CHICAGO (AdAge.com) -- Millions of Super Bowl viewers who read about Miller High Life's one-second Super Bowl ads but didn't see them during the game probably assumed they simply missed them because they were grabbing a beer in the bathroom -- or blinking.
But the real reason many viewers -- including those in major markets such as Chicago, Los Angeles and New York -- missed the fleeting image of Miller spokesman Windell Middlebrooks quickly shouting "High Life" is because NBC, which aired the game Feb. 1, issued a directive to its owned-and-operated station affiliates not to run the local spots from the value-oriented beer brand.
While Anheuser-Busch is the official malt-beverage sponsor of the Super Bowl, and the only brewer allowed to buy national ads during the game, A-B's deal with the National Football League has not traditionally prevented other brewers from buying airtime on local affiliates during the game.
Super Bowl viewers in New York and Chicago, for instance, saw Heineken's new ad campaign, featuring actor John Turturro, airing during the broadcast. And Miller and Coors have often placed spot buys during the game in recent years. So, clearly, the issue wasn't with beer advertising so much as with Miller's particular beer advertisement.
Was A-B perhaps throwing its weight around to keep a rival's gibes off a broadcast it has paid dearly to dominate for decades? Keith Levy, A-B's VP-marketing, said the No. 1 brewer did not ask NBC to pull Miller's ads. He did leave open the possibility, however, that NBC was watching A-B's back without being asked. "We made no call to NBC," he said. "But, as the official [malt-beverage] sponsor, we do expect a certain level of protection."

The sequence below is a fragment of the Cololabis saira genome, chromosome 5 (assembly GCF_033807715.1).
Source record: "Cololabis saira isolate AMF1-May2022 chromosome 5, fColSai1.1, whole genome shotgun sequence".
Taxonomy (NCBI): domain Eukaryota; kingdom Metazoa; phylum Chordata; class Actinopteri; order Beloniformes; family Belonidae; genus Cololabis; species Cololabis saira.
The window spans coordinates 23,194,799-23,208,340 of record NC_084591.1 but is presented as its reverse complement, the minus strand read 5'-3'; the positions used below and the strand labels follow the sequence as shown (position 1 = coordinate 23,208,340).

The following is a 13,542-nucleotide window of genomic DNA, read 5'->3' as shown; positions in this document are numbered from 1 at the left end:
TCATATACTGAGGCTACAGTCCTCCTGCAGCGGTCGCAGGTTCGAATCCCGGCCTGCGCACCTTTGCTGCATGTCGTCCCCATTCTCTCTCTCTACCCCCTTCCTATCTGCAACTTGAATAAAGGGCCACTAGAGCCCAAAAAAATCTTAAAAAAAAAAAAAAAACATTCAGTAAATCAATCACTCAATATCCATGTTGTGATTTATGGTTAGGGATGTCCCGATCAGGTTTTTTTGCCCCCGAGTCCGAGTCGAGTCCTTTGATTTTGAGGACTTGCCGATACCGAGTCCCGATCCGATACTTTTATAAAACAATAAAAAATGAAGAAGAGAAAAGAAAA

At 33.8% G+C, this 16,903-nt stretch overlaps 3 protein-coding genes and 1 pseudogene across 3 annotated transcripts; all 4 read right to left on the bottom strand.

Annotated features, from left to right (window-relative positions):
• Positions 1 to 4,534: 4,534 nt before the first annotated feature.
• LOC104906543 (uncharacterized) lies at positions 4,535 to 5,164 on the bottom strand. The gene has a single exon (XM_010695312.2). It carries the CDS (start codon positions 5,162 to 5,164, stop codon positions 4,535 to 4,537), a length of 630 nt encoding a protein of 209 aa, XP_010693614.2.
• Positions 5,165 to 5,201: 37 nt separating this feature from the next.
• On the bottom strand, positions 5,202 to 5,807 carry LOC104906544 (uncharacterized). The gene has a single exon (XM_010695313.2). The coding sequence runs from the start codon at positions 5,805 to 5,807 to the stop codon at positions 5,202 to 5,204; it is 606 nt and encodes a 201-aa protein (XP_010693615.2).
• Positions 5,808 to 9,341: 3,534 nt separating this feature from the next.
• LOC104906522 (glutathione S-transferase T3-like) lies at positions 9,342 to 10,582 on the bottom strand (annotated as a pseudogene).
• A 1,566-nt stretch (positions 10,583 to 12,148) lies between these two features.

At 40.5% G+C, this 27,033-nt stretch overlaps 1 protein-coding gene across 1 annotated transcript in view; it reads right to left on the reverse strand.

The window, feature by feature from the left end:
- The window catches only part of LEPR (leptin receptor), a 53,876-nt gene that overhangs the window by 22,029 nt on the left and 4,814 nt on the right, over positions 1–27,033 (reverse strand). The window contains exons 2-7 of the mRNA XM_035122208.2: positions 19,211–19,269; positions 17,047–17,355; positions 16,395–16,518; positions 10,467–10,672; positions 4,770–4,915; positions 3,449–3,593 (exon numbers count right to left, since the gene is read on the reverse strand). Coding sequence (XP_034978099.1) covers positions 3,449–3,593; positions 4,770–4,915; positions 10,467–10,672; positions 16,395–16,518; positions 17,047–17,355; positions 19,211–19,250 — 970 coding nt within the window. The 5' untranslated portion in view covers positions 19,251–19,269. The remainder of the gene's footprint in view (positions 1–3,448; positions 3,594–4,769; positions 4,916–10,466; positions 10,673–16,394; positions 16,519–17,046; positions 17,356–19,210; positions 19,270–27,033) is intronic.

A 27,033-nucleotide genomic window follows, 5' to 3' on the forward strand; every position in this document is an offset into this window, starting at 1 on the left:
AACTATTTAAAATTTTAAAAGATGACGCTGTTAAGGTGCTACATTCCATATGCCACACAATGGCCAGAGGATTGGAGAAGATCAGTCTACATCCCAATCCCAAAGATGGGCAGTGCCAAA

It's also possible, of course, that NBC was protecting itself.
Available Super Bowl ad inventory lingered later than usual this year, in part because some marketers fretted about the appearance of shelling out $100,000 per second for ads during such hard times. Those fears also contributed to a perceptible decline in efforts to hype Super Bowl ads in the weeks leading up to the game, a practice that had generated a virtual avalanche of competing press releases in prior years.
Miller's ads, which mocked such spending as an out-of-touch extravagance, were designed to exacerbate that perception -- at A-B's expense. As the introduction on a Miller website designed to tout the blink ads put it: "Paying $3 million for a 30-second commercial makes as much sense as putting sauerkraut on a doughnut. Actually, even that makes more sense."
And, of course, that PR splash made by Miller's announcement that it intended to run the one-second ads -- which were covered in papers all over the country -- made the point widely long before the game even started. The ad plans, which were said to include major markets, drew hefty coverage in newspapers throughout the country, including a feature story in the country's largest-circulation newspaper, USA Today.
Not having the ads run in the largest markets likely means Miller got the press coverage the ads were surely designed to spark for much less than it intended to spend.
"It's clear that no matter who or what drove this decision [to not run the spots], given the excitement the ad generated, that we got more than $3 million worth of exposure," said a Miller spokesman.
A spokesman for the Peacock network said it "was an NBC decision" and that the network received absolutely no pressure from A-B to prevent the Miller one-second spots from airing.